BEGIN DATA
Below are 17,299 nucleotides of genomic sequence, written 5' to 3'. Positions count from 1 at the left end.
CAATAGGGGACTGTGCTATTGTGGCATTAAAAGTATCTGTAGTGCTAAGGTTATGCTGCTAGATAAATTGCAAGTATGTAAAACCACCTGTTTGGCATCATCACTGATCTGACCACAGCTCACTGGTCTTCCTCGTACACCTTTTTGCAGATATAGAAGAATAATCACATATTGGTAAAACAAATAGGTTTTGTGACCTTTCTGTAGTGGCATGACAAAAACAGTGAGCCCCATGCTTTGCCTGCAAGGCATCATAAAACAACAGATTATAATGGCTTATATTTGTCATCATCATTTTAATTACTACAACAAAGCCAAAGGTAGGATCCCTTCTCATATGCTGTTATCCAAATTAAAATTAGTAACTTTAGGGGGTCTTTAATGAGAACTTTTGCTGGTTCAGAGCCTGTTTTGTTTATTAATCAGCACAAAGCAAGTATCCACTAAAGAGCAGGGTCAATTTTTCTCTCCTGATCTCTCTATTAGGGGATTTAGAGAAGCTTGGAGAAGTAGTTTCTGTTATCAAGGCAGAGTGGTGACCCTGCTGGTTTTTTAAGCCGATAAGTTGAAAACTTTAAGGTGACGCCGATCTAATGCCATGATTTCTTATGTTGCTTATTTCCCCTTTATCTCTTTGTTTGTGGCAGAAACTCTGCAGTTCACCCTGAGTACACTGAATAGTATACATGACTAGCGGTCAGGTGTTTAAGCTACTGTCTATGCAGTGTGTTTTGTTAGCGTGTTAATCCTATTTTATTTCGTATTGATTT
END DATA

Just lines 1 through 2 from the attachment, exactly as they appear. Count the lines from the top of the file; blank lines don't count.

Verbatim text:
Below are 17,299 nucleotides of genomic sequence, written 5' to 3'. Positions count from 1 at the left end.
CAATAGGGGACTGTGCTATTGTGGCATTAAAAGTATCTGTAGTGCTAAGGTTATGCTGCTAGATAAATTGCAAGTATGTAAAACCACCTGTTTGGCATCATCACTGATCTGACCACAGCTCACTGGTCTTCCTCGTACACCTTTTTGCAGATATAGAAGAATAATCACATATTGGTAAAACAAATAGGTTTTGTGACCTTTCTGTAGTGGCATGACAAAAACAGTGAGCCCCATGCTTTGCCTGCAAGGCATCATAAAACAACAGATTATAATGGCTTATATTTGTCATCATCATTTTAATTACTACAACAAAGCCAAAGGTAGGATCCCTTCTCATATGCTGTTATCCAAATTAAAATTAGTAACTTTAGGGGGTCTTTAATGAGAACTTTTGCTGGTTCAGAGCCTGTTTTGTTTATTAATCAGCACAAAGCAAGTATCCACTAAAGAGCAGGGTCAATTTTTCTCTCCTGATCTCTCTATTAGGGGATTTAGAGAAGCTTGGAGAAGTAGTTTCTGTTATCAAGGCAGAGTGGTGACCCTGCTGGTTTTTTAAGCCGATAAGTTGAAAACTTTAAGGTGACGCCGATCTAATGCCATGATTTCTTATGTTGCTTATTTCCCCTTTATCTCTTTGTTTGTGGCAGAAACTCTGCAGTTCACCCTGAGTACACTGAATAGTATACATGACTAGCGGTCAGGTGTTTAAGCTACTGTCTATGCAGTGTGTTTTGTTAGCGTGTTAATCCTATTTTATTTCGTATTGATTT